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Steve Bosquet wasted twenty seconds of my morning today by touting Senator Don Gaetz’ proposed legislation (watch Sen. Gaetz talk about the idea here) which would fine a candidate $5,000 if they lie about their military service:

In a state with such a huge military population, it only makes sense, said Gaetz. He got the idea after visiting an American Legion post in Panama City, where veterans were upset about Richard Blumenthal, the Connecticut politician who said he had served in Vietnam when he hadn’t.

“They told me how offended they were by circumstances in another state,” Gaetz said. “It’s not earth-shattering, but it addresses a felt concern.”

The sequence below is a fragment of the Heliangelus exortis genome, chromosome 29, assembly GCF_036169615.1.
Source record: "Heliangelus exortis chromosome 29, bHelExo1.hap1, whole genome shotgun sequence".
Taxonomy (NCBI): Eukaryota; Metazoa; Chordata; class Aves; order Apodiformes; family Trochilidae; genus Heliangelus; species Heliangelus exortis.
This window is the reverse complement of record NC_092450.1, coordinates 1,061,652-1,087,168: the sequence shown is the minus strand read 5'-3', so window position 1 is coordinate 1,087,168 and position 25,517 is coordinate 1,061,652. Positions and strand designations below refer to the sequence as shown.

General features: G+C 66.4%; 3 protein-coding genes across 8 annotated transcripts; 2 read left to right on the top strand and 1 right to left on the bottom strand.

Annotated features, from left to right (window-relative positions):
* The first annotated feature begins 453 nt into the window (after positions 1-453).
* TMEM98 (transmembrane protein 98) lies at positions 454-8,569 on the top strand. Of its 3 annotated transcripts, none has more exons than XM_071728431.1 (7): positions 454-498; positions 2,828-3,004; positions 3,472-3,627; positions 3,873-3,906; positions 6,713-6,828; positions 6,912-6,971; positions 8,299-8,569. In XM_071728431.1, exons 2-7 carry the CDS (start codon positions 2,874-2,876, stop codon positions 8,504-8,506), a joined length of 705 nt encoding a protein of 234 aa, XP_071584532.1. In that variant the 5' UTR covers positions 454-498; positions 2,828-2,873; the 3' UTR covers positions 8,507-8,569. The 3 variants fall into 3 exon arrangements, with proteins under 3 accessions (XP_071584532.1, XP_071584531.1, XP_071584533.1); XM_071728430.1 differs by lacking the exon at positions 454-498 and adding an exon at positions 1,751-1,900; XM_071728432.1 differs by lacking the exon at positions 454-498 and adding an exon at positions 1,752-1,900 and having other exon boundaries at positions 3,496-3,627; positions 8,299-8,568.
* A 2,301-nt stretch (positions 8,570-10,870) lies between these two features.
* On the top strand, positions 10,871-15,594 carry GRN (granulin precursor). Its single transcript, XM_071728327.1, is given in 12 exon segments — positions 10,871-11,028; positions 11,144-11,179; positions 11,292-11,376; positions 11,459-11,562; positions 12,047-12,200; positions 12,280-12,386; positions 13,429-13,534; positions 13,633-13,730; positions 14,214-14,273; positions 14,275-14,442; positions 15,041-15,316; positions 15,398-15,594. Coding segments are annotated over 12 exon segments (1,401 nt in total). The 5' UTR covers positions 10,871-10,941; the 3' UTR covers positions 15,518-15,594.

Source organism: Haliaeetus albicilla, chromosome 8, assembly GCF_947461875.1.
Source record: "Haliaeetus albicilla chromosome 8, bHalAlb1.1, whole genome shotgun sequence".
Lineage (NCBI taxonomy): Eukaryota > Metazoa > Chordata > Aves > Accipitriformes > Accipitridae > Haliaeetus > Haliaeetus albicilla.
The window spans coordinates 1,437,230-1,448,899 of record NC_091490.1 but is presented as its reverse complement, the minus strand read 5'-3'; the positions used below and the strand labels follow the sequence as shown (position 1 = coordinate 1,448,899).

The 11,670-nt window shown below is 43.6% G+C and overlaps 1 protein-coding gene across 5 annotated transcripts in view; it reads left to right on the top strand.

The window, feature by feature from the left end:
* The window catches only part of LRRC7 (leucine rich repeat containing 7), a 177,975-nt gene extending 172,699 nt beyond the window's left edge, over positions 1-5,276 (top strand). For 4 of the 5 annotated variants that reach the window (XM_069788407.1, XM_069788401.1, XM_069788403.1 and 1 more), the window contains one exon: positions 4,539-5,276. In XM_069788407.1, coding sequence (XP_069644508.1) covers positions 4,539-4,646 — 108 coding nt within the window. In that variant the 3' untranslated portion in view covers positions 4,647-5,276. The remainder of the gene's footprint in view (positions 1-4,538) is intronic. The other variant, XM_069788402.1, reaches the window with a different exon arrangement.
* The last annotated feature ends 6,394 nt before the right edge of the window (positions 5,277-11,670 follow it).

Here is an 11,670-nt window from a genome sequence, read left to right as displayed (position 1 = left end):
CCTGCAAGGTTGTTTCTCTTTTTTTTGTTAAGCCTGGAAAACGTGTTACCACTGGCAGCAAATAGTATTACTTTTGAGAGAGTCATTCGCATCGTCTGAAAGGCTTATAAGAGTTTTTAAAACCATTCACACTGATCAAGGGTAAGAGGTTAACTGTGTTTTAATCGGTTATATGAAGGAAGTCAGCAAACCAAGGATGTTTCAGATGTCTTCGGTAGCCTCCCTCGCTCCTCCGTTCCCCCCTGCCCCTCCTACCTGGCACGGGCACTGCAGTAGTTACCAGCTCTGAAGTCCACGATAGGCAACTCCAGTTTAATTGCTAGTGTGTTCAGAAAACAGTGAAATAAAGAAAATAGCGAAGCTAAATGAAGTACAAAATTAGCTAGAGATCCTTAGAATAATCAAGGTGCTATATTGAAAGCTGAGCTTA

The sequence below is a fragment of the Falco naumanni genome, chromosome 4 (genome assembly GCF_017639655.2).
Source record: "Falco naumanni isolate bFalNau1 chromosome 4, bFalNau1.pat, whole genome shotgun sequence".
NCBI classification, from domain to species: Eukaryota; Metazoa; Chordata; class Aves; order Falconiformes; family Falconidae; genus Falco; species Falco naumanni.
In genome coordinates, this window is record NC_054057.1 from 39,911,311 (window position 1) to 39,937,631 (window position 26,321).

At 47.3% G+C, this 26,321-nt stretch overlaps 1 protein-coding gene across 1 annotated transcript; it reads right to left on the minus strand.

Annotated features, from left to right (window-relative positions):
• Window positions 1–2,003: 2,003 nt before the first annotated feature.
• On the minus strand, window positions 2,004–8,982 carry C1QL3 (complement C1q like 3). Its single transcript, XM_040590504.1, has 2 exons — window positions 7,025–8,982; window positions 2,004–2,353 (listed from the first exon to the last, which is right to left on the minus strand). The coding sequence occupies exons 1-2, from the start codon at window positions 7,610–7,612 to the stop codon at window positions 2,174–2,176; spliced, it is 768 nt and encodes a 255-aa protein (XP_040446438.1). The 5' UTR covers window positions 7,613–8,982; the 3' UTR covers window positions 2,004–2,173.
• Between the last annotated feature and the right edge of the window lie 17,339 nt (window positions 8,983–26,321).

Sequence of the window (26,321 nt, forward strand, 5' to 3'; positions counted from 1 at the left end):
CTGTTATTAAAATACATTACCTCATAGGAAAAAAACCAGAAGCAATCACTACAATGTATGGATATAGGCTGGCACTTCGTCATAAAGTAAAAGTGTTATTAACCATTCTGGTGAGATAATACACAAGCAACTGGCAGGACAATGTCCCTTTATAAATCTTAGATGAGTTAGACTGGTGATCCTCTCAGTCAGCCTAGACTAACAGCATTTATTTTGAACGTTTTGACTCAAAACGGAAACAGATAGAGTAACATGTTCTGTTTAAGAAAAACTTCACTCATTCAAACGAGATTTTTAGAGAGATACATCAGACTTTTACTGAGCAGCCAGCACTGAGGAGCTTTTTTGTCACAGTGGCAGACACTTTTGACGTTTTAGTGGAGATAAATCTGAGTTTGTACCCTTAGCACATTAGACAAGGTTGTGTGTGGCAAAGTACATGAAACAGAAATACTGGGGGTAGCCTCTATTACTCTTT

This is what passes as an idea to watch?

Certainly, if a candidate politically stupid enough to lie about their military service (and is not fortunate enough to be running against the owner of a wrestling company as Blumenthal did) won’t they suffer far worse consequences than a $5,000 fine, like running for office and being embarrassed at the polls, then run out of town for lying about having served in the armed forces?

Peter Schorsch is the President of Extensive Enterprises and is the publisher of some of Florida’s most influential new media websites, including SaintPetersBlog.com, FloridaPolitics.com, ContextFlorida.com, and Sunburn, the morning read of what’s hot in Florida politics. SaintPetersBlog has for three years running been ranked by the Washington Post as the best state-based blog in Florida. In addition to his publishing efforts, Peter is a political consultant to several of the state’s largest governmental affairs and public relations firms. Peter lives in St. Petersburg with his wife, Michelle, and their daughter, Ella.